Cooke, Peter. Warrior Craftsmen, RNZEME 1942-1996. Wellington: Defense of New Zealand Study Group, 2017.

Drew, H. T. B. The War Effort of New Zealand: A Popular (a) History of Minor Campaigns in Which New Zealanders Took Part, (B) Services Not Fully Dealt within the Campaign Volumes, (C) the Work at the Bases. Official History of New Zealand’s Effort in the Great War: V.4. Whitcombe & Tombs, 1923. Non-fiction.

Fernyhough, Brigadier A H. A Short History of the Royal Army Ordnance Corps (First Edition). RAOC Trust, 1965.

Forbes, Arthur. A History of the Army Ordnance Services. London: The Medici society, ltd., 1929.

Harper, Glyn. Johnny Enzed: The New Zealand Soldier in the First World War 1914-1918. First World War Centenary History. Exisle Publishing Limited, 2015. Non-fiction.

Loveridge, Steven. “New Zealand’s Bloodiest Campaign.” New Zealand Books 27, no. 118 (Winter2017 2017): 18-18.

McGibbon, I. C. New Zealand’s Western Front Campaign. Bateman, 2016. Non-fiction.

Stewart, H. The New Zealand Division, 1916-1919: A Popular History Based on Official Records. Official History of New Zealand’s Effort in the Great War: V. 2 France. Whitcombe & Tombs, 1921. Non-fiction.

Tilbrook, John D. To the Warrior His Arms: A History of the Ordnance Services in the Australian Army Royal Australian Army Ordnance Corps Committee, 1989.

Williams, P.H. Ordnance: Equipping the British Army for the Great War. History Press, 2018.

 

 


Sling Ordnance Depot, 1916-1920

To sustain and maintain the New Zealand Division on the Western Front during the First World War, New Zealand established a network of training camps, hospitals and other administrative facilities in the United Kingdom. At Sling Camp in the centre of Salisbury Plain, the New Zealand Army Ordnance Corps (NZAOC) established an Ordnance Depot to provided Ordnance Support to all of the Units of the New Zealand Expeditionary Force (NZEF) located in the Southern Command area of the United Kingdom.  Comprised of a small number of NZAOC soldiers the Sling Ordnance Depot would perform all the duties required of it from its inception in 1916 until final demobilisation in 1920.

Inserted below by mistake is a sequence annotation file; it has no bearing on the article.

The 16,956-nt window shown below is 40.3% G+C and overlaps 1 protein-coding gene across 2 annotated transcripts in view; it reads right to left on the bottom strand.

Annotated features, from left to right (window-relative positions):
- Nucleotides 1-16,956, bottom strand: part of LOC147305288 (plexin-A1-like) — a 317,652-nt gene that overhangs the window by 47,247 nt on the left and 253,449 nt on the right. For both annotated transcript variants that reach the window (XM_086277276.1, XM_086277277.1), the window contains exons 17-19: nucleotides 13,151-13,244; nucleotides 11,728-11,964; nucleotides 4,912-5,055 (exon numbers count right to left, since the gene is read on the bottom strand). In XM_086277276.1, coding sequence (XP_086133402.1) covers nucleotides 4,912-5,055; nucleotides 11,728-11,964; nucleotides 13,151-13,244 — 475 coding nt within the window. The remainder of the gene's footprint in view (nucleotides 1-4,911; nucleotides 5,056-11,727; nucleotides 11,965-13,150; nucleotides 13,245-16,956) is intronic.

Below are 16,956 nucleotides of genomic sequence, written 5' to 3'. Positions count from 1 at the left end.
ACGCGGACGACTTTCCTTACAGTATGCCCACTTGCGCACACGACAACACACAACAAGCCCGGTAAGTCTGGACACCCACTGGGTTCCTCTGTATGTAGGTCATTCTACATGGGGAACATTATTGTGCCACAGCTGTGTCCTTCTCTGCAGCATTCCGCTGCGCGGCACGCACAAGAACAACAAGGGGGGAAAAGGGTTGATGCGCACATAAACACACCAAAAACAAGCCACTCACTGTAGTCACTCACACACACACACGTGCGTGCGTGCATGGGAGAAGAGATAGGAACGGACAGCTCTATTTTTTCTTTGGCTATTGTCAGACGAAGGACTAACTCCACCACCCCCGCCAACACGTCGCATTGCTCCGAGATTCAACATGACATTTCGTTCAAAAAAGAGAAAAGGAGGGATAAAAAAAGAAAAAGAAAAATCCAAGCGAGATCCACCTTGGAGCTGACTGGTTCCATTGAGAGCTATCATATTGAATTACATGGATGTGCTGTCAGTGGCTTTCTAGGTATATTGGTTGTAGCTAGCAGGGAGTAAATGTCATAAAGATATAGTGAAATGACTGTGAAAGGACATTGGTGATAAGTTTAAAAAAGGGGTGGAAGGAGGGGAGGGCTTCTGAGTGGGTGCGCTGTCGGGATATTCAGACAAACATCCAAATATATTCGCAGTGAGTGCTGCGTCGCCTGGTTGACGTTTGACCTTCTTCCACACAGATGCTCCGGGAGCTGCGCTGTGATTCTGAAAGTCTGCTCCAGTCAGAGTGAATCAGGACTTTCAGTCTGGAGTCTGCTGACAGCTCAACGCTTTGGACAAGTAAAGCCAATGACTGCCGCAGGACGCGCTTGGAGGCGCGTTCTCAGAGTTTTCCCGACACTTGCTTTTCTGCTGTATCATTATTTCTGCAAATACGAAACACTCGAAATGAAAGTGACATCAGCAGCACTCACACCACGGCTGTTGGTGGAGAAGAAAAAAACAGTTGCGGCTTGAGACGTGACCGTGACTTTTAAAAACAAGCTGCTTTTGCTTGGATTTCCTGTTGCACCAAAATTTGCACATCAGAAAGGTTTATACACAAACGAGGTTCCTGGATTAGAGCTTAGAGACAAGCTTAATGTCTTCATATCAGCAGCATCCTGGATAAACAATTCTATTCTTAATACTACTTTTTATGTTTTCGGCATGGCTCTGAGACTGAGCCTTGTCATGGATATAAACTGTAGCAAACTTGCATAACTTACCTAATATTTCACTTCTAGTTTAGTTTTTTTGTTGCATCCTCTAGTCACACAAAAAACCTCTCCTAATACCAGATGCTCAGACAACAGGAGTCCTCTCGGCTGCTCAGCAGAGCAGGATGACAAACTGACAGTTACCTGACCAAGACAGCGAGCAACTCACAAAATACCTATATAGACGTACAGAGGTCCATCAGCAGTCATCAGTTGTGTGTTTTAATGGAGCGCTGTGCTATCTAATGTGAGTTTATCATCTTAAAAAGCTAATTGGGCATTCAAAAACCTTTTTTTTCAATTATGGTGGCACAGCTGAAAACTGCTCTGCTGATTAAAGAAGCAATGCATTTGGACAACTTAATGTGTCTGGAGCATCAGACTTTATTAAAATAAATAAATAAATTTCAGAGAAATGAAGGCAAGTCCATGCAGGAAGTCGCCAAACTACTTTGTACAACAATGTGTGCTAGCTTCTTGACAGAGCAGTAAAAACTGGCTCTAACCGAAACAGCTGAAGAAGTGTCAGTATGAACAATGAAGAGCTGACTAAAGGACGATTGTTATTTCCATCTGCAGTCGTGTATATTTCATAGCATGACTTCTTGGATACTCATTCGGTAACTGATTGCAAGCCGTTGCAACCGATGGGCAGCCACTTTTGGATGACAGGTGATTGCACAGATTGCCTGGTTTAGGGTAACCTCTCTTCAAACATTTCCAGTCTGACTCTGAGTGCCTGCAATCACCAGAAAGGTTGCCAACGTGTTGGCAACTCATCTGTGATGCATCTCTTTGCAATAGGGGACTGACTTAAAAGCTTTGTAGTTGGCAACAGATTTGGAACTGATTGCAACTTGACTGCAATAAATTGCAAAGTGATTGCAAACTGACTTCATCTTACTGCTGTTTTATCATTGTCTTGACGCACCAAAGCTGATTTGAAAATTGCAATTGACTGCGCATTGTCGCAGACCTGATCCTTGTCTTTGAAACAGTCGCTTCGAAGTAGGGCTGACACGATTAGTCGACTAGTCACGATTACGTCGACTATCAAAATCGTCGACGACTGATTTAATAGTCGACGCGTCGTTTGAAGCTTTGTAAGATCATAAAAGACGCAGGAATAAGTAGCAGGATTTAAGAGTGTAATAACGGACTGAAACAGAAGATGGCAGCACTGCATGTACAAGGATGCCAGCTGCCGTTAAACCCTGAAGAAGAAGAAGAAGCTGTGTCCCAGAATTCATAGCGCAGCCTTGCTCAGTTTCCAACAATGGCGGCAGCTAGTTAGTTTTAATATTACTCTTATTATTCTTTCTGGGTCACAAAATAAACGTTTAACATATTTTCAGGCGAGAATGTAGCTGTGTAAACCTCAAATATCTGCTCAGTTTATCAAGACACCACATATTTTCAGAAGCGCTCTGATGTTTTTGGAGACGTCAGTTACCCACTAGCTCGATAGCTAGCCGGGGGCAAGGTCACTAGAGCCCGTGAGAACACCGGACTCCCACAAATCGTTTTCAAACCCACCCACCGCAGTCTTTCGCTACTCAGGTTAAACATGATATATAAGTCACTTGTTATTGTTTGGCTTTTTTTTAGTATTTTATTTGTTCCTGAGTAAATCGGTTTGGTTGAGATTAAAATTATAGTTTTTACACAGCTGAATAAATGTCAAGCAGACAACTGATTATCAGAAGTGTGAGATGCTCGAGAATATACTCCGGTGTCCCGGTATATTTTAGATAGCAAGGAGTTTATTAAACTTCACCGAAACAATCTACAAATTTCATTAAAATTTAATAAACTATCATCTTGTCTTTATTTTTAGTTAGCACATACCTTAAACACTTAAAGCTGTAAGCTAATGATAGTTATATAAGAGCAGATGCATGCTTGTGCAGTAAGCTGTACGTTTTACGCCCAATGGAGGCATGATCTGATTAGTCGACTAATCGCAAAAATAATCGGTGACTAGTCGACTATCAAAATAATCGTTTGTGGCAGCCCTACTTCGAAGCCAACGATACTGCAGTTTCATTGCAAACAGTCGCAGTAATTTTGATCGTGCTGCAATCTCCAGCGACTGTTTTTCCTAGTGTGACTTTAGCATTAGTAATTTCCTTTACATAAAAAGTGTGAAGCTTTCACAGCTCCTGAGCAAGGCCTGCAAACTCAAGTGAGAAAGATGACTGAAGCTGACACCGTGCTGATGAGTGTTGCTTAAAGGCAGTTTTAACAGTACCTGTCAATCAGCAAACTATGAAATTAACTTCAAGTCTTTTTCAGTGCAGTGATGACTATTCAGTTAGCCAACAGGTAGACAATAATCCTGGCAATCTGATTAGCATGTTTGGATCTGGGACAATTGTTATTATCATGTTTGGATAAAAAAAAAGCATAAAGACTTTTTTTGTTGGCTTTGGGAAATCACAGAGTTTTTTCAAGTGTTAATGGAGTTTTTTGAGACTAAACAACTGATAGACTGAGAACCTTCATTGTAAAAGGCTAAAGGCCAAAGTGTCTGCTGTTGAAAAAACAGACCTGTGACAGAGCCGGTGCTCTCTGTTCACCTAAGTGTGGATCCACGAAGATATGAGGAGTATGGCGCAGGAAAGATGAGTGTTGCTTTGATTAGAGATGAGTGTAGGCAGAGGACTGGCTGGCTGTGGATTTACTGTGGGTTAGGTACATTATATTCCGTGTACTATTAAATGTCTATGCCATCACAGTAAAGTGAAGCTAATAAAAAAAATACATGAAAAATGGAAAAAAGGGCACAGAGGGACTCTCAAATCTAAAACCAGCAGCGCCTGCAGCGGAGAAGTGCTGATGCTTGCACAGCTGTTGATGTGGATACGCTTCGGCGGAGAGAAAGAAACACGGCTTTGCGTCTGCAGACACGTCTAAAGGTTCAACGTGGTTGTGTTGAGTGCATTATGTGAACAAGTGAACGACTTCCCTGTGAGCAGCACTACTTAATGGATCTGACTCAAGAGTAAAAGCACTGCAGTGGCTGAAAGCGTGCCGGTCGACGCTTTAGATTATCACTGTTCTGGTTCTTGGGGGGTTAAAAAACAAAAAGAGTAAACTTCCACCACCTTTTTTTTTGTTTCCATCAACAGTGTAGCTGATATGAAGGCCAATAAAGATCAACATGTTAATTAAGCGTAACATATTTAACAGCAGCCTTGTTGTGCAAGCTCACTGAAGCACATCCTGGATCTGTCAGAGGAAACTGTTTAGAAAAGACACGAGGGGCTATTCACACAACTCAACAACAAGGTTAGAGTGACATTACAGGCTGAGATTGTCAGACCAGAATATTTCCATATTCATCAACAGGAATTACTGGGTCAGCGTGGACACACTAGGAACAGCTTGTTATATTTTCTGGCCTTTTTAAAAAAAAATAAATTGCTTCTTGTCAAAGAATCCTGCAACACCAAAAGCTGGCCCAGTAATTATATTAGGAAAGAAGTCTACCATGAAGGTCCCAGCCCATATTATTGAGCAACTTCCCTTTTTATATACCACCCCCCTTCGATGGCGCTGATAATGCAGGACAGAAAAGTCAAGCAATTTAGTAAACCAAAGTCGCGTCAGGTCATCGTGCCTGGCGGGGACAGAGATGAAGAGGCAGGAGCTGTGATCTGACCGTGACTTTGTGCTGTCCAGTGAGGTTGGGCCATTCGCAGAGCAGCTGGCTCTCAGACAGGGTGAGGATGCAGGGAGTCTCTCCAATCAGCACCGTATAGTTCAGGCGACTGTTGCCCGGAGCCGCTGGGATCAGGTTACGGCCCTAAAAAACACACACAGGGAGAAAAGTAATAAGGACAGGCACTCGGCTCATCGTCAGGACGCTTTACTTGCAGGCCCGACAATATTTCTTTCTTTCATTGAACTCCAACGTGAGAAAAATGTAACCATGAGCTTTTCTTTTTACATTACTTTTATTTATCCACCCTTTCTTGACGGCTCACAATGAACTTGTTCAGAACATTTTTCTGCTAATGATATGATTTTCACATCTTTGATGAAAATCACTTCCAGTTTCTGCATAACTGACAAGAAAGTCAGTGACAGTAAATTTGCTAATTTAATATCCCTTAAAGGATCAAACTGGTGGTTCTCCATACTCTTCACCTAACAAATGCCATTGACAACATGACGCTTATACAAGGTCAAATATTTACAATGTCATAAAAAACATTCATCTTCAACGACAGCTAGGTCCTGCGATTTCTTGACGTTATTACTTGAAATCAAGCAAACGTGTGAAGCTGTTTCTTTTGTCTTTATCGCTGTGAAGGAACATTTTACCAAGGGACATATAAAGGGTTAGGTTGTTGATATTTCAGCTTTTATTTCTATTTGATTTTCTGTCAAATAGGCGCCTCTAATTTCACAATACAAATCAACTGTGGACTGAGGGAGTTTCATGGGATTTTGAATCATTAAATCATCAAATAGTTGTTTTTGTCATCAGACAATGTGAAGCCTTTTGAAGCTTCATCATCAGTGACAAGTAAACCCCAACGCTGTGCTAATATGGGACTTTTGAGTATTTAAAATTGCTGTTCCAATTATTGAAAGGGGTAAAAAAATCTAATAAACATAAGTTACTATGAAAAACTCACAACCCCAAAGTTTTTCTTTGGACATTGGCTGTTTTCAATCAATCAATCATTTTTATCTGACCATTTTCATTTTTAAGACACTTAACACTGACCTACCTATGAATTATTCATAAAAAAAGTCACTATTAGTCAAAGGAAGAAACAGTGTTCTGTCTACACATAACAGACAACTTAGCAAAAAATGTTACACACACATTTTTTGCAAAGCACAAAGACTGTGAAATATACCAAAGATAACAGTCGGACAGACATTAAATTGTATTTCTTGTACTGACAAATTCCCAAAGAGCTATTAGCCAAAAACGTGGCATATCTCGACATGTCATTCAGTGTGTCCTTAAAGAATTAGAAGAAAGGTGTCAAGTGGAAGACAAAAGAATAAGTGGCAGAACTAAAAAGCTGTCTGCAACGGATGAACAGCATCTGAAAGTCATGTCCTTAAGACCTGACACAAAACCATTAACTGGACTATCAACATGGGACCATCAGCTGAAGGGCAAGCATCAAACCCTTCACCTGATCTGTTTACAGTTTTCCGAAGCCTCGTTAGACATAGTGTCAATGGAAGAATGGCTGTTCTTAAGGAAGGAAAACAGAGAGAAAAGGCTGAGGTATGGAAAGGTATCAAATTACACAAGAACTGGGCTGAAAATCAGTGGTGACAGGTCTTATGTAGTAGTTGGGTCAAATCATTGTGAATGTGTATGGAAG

Officially called the 4th New Zealand Infantry Brigade Reserve Camp, Sling Camp is the most well-known of the NZEF training camps in England. Throughout the war, Sling Camp would house up to 5000 men undergoing training and recuperation at any one time.[1] To provide ordnance support to Sling Camp, the NZEF Chief Ordnance Officer, Captain Norman Joseph Levien established the Sling Ordnance Depot during the period May-July 1916[2] The Sling Ordnance Depot would not only be responsible for NZEF units in Sling Camp but also all the NZEF units located in the Southern Command Area, including;

  • the New Zealand Command Depot and No 3 General Hospital at Codford,
  • the Artillery and Medical Corps at Ewshot;
  • the Signals at Stevenage;
  • the Engineers, Tunnellers and Māori’s at Christchurch,
  • No 1 NZ General Hospital at Brockenhurst, and
  • The Convalescent Discharge Depot at Torquay.

NZEF UK

‘NZEF in England 1916-19 map’, URL: https://nzhistory.govt.nz/media/photo/nzef-england-1916-19-map, (Ministry for Culture and Heritage)